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Skip Zenger Retires

  photo of Skip Zenger

Harold (Skip) Zenger, research fishery biologist with the Centerís Resource Assessment and Conservation Engineering (RACE) Division, announced his retirement effective 3 January 2005 after a 36-year career in fisheries.

Skip was born in Alexandria, Virginia in March 1945 and raised on Lynn Canal near Auke Bay, Alaska, where he developed his lifelong interest in fishing and marine science.  He graduated from Juneau-Douglas High School in 1963, attended Pacific Lutheran University for half his undergraduate career, graduating from San Diego State University with a B.S. degree in biology in June 1969.  Skipís summer jobs included salmon escapement surveys throughout Southeast Alaska with the Alaska Department of Fish and Game.

Skip began his Federal career directly after college as a Fishery Methods and Gear Specialist with the Exploratory Fishing and Gear Research (EF&GR) Base at the Regional Office in Juneau.  One year later EF&GR moved to Kodiak to establish the present-day AFSC Kodiak Biological Laboratory.  In Kodiak he became a NOAA certified SCUBA diver, participating in king crab escapement studies, cannery waste outfall monitoring, and trawl mensuration dives, and began a Gulf of Alaska ichthyoplankton collection using Miller high-speed plankton nets attached to bottom trawls.  He participated in numerous gear tests for Tanner crab traps and two-bag separator shrimp trawls, the precursor of the Bering Sea crab/groundfish survey, and shrimp and crab assessment surveys around Kodiak Island and the Kenai Peninsula.

In December 1972 Skip departed Kodiak to work for a United Nations development project with the Food and Agriculture Organization in Brazil. Working with Brazilian scientists, Skip conducted trawl surveys to delineate penaeid shrimp and groundfish populations and their seasonal movements, scallop abundance and distribution, and made basic oceanographic data collections. While based in southern Brazil he became fluent in Portuguese, writing his cruise reports and technical documents in that language.  During this period he met his wife Marta.

Returning to the United States in July 1977, Skip reestablished his government service as a research fishery biologist with the RACE Division, working first in a joint industry/government Bering Sea surf clam assessment survey with the Latent Resources subtask and later with trap surveys to monitor sablefish abundance off southeastern Alaska and the West Coast.  He pioneered the use of magnesium alloy, timed-release devices with a tunnel-closing device to control fishing effort of sablefish traps.  In the early 1980s he specialized in supplying historical catch distribution information to the fledgling domestic Pacific cod trawl fishing industry and designed and conducted winter trawl assessment surveys for cod.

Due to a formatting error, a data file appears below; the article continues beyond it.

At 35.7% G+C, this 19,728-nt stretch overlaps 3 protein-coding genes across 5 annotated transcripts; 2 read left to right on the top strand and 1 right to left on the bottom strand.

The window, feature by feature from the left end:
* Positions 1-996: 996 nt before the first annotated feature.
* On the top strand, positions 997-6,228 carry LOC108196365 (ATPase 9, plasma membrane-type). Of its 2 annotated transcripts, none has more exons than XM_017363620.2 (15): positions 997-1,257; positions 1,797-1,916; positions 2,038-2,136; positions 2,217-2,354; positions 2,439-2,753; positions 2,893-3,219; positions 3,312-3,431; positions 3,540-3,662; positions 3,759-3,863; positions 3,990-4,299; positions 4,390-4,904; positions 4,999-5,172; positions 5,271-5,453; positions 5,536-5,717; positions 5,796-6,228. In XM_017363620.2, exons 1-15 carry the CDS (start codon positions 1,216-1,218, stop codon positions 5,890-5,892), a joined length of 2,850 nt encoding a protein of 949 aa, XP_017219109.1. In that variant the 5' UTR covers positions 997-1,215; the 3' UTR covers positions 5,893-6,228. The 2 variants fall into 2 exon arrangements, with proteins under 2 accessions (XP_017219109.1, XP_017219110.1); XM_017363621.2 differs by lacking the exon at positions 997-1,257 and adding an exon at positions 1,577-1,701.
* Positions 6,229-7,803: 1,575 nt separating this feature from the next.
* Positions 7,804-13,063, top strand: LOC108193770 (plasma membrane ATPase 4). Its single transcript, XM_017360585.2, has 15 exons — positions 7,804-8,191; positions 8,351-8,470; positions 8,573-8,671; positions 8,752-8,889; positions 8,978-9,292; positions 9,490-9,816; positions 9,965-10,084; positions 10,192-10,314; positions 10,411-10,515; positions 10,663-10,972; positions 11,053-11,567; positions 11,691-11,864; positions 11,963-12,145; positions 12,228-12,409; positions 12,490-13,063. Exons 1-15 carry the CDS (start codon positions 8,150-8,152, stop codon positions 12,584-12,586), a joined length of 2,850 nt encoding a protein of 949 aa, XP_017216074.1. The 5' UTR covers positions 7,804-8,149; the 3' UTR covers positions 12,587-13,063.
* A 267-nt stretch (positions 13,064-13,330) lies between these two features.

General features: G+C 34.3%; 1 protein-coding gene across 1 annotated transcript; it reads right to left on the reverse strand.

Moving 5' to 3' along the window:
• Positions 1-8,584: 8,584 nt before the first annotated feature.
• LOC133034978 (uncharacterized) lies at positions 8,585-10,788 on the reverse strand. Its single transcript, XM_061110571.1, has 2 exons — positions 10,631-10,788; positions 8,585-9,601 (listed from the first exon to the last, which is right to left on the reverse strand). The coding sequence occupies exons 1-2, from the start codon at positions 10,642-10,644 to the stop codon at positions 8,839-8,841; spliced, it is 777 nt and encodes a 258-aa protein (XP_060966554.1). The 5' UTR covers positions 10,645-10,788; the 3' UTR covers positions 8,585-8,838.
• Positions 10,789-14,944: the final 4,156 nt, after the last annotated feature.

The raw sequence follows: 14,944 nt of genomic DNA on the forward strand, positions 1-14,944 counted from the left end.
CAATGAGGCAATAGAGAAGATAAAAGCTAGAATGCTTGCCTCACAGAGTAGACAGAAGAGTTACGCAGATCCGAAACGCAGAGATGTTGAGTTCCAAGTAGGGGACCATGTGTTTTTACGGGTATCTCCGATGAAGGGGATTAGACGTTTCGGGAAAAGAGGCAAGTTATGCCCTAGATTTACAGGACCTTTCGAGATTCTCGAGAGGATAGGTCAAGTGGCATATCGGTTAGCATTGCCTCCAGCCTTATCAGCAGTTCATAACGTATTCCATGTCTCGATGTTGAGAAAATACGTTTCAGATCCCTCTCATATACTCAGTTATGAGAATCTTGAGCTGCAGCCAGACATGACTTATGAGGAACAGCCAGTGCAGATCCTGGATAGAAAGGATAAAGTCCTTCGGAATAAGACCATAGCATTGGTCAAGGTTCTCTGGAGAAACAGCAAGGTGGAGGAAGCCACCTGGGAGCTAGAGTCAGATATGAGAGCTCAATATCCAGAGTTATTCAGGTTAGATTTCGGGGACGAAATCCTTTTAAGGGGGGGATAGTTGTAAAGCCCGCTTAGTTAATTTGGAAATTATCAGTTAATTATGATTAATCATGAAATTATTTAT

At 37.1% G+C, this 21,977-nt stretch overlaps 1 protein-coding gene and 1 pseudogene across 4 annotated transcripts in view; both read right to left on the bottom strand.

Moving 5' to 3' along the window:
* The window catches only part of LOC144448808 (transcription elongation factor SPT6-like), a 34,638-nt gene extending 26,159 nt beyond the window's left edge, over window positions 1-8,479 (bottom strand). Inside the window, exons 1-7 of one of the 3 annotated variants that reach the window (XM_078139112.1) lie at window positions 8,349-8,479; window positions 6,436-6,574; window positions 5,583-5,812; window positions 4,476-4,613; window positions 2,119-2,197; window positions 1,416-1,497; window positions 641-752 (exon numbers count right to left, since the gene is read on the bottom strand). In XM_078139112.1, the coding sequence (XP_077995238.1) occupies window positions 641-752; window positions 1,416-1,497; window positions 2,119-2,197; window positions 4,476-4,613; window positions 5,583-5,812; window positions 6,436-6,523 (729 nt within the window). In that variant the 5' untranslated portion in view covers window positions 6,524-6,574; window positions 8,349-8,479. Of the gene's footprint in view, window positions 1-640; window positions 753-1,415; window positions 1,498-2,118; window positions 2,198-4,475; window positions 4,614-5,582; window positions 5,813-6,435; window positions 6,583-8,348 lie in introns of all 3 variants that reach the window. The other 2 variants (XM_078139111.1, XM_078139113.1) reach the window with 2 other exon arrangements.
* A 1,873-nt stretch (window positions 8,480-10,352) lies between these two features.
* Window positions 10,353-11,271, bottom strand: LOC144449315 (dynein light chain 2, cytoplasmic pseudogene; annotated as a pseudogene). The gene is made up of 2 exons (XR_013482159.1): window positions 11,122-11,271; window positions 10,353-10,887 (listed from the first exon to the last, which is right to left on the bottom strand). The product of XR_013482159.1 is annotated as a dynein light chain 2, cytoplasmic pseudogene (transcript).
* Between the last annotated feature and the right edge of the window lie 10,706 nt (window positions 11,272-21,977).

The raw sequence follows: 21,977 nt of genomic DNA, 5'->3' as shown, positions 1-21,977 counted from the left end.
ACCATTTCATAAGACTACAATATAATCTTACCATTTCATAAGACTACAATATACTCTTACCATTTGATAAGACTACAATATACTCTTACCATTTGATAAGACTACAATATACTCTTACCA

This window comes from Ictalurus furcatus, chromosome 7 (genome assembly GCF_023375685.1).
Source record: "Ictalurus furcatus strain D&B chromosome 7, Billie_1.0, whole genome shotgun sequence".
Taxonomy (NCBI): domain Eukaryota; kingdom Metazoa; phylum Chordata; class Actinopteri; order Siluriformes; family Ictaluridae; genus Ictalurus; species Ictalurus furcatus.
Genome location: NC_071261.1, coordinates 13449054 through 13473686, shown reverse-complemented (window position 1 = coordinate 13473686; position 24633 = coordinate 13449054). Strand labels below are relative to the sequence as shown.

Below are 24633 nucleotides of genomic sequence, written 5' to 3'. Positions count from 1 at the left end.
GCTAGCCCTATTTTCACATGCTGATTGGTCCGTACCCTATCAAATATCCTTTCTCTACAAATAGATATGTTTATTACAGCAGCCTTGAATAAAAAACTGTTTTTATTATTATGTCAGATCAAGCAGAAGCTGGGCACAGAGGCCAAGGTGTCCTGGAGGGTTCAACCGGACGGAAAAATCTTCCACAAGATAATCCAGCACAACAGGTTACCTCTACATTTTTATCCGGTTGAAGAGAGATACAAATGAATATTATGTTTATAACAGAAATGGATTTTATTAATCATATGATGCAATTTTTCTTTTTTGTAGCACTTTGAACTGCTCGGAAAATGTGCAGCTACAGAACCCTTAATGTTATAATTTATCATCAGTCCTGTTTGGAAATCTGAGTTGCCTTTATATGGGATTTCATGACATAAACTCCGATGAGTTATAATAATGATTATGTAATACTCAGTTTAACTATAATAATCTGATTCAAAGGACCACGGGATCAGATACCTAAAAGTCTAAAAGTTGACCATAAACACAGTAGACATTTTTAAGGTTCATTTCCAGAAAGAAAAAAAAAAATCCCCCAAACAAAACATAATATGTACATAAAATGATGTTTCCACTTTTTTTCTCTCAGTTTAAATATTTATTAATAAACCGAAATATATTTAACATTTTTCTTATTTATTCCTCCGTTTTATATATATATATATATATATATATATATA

In the mid-1980s he used the Governmentís 20/20 program to study advanced fishery science, statistics, and computer programming at the University of Washington.  On completing coursework he participated in the U.S.-Japan Cooperative Longline Survey and helped launch the AFSC Longline Survey of the Gulf of Alaska, in anticipation of the discontinuance of the Cooperative Survey.  Culminating his work with the longline surveys, he coauthored a paper that standardized the decade-long data series of the Cooperative Longline Survey to that of the AFSC survey, allowing modern stock assessment analyses to compare the results of both surveys in common terms.

In 1998, Skip conducted an underwater video survey of the Seguam Pass area in the Aleutian Islands.  This work employed a modified Australian camera sled design built at the Center.  It was used successfully to identify localized trawl damage to demersal habitat and to document fish associations with habitat, especially rockfish and Atka mackerel, including male Atka mackerel nest-guarding activity.  Most recently his duties included coordinating the biennial Aleutian bottom trawl survey, and building a database of all micro-bathythermograph temperature/depth recordings gathered since 1993 during the AFSC Aleutian Islands and Gulf of Alaska bottom trawl surveys.

Skipís future plans include extended stays in Brazil during the northern hemisphereís winter months, travel, summers in the Pacific Northwest, grandparenting, and the company of family and friends.

By Eric Brown

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